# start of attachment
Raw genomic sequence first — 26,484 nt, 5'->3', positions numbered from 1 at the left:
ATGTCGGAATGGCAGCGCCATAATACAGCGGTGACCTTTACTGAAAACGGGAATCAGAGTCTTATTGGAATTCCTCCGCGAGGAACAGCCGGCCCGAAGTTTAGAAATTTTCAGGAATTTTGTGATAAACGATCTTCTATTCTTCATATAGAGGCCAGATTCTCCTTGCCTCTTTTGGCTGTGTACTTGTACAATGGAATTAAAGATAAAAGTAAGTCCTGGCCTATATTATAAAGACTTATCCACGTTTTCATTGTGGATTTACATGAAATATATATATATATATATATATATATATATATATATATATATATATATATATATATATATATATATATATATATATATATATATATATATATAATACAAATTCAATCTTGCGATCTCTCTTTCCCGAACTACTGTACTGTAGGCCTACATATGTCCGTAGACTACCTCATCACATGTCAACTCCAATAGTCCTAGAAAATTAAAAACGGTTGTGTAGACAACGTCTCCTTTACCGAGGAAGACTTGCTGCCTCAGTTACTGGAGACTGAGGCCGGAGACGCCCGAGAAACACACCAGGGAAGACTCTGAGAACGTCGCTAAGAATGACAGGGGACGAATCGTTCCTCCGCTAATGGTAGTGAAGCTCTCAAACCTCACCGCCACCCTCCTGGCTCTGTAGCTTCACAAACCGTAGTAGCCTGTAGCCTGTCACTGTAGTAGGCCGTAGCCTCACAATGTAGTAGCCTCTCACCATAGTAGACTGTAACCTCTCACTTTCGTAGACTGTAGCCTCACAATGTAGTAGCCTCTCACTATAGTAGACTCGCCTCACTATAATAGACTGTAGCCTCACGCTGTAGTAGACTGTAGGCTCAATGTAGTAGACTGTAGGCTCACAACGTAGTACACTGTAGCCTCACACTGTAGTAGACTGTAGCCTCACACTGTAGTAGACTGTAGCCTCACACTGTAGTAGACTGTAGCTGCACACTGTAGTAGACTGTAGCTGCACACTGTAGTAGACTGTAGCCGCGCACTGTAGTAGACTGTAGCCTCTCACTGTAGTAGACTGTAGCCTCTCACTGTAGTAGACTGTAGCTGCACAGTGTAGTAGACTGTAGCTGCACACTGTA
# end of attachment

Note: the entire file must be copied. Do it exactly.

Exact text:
Raw genomic sequence first — 26,484 nt, 5'->3', positions numbered from 1 at the left:
ATGTCGGAATGGCAGCGCCATAATACAGCGGTGACCTTTACTGAAAACGGGAATCAGAGTCTTATTGGAATTCCTCCGCGAGGAACAGCCGGCCCGAAGTTTAGAAATTTTCAGGAATTTTGTGATAAACGATCTTCTATTCTTCATATAGAGGCCAGATTCTCCTTGCCTCTTTTGGCTGTGTACTTGTACAATGGAATTAAAGATAAAAGTAAGTCCTGGCCTATATTATAAAGACTTATCCACGTTTTCATTGTGGATTTACATGAAATATATATATATATATATATATATATATATATATATATATATATATATATATATATATATATATATATATATATATATATATATATATATATAATACAAATTCAATCTTGCGATCTCTCTTTCCCGAACTACTGTACTGTAGGCCTACATATGTCCGTAGACTACCTCATCACATGTCAACTCCAATAGTCCTAGAAAATTAAAAACGGTTGTGTAGACAACGTCTCCTTTACCGAGGAAGACTTGCTGCCTCAGTTACTGGAGACTGAGGCCGGAGACGCCCGAGAAACACACCAGGGAAGACTCTGAGAACGTCGCTAAGAATGACAGGGGACGAATCGTTCCTCCGCTAATGGTAGTGAAGCTCTCAAACCTCACCGCCACCCTCCTGGCTCTGTAGCTTCACAAACCGTAGTAGCCTGTAGCCTGTCACTGTAGTAGGCCGTAGCCTCACAATGTAGTAGCCTCTCACCATAGTAGACTGTAACCTCTCACTTTCGTAGACTGTAGCCTCACAATGTAGTAGCCTCTCACTATAGTAGACTCGCCTCACTATAATAGACTGTAGCCTCACGCTGTAGTAGACTGTAGGCTCAATGTAGTAGACTGTAGGCTCACAACGTAGTACACTGTAGCCTCACACTGTAGTAGACTGTAGCCTCACACTGTAGTAGACTGTAGCCTCACACTGTAGTAGACTGTAGCTGCACACTGTAGTAGACTGTAGCTGCACACTGTAGTAGACTGTAGCCGCGCACTGTAGTAGACTGTAGCCTCTCACTGTAGTAGACTGTAGCCTCTCACTGTAGTAGACTGTAGCTGCACAGTGTAGTAGACTGTAGCTGCACACTGTA